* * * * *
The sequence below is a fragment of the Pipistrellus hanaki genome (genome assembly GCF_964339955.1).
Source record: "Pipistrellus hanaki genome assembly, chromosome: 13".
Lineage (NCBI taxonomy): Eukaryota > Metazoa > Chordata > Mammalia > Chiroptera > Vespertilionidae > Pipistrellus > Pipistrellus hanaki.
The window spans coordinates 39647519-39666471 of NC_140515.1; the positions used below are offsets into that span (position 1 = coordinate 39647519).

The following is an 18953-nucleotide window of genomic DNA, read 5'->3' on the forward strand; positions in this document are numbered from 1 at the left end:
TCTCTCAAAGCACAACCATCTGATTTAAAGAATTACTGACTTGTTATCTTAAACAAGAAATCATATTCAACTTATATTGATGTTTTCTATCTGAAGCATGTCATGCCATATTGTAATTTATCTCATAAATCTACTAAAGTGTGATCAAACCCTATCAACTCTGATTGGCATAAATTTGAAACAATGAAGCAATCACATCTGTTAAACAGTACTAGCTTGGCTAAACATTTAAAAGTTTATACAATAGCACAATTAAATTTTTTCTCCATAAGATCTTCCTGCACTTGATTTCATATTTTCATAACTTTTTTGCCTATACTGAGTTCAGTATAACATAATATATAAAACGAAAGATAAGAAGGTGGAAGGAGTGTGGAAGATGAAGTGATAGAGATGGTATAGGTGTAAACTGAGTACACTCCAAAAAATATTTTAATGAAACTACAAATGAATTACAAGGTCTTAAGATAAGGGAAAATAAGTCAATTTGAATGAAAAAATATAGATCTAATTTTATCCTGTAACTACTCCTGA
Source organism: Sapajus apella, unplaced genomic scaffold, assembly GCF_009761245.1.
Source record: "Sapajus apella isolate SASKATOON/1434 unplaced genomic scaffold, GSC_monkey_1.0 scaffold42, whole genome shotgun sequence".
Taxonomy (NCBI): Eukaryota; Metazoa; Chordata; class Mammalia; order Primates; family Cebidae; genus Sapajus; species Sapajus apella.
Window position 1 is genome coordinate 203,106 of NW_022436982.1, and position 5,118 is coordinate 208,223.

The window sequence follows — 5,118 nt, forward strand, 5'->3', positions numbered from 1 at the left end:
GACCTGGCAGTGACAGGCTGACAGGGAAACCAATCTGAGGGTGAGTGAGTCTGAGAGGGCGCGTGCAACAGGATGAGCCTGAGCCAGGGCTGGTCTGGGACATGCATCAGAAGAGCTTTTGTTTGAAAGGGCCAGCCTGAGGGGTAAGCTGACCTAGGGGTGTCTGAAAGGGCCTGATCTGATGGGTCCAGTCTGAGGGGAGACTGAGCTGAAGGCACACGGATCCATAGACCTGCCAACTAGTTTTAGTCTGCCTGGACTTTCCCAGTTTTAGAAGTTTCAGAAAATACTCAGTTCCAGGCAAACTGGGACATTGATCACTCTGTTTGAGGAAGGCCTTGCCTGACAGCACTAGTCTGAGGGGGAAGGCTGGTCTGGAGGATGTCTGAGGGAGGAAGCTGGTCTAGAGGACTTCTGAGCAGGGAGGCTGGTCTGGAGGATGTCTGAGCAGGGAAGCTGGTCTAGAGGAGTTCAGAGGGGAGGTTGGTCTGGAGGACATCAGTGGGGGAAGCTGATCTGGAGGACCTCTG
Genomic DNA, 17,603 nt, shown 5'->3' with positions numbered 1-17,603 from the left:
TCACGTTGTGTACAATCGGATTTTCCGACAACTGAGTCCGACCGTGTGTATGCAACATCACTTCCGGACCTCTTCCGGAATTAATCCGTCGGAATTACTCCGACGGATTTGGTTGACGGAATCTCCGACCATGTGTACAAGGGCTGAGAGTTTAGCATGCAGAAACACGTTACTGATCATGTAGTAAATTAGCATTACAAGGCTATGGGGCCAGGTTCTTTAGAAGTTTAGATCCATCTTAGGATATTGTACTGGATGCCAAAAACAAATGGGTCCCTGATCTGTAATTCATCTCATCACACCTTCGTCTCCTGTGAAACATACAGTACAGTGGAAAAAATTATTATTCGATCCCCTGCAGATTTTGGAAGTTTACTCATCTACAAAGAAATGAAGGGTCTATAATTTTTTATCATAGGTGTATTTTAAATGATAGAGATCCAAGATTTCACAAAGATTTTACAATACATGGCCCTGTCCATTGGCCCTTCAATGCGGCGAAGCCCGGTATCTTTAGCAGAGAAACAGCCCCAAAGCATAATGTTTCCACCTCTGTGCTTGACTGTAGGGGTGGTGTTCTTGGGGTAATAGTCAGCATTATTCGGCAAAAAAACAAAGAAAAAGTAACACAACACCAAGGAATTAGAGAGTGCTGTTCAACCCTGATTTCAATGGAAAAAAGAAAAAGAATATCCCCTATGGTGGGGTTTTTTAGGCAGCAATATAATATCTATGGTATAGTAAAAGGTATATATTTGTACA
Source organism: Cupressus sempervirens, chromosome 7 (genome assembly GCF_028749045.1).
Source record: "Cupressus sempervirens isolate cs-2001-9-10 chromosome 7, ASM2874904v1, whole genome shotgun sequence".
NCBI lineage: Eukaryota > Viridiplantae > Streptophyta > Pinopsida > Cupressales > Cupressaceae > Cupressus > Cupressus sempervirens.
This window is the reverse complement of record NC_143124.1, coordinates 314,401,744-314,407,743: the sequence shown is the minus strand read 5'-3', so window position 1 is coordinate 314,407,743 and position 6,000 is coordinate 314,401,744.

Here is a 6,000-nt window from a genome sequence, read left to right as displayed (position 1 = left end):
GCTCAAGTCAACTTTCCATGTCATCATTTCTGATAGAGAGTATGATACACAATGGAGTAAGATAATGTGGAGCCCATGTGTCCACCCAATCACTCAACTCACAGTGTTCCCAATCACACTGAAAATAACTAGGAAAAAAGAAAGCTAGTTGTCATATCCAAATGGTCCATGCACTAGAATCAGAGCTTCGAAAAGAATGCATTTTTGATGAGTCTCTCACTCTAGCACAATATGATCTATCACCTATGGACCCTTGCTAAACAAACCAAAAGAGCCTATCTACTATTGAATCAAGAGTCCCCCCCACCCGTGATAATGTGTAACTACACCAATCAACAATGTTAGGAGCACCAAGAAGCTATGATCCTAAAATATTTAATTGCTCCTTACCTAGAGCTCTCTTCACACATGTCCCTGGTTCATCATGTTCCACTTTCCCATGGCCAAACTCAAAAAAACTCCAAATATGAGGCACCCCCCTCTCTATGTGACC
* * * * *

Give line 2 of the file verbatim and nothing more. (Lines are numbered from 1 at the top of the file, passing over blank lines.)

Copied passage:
Source record: "Pipistrellus hanaki genome assembly, chromosome: 13".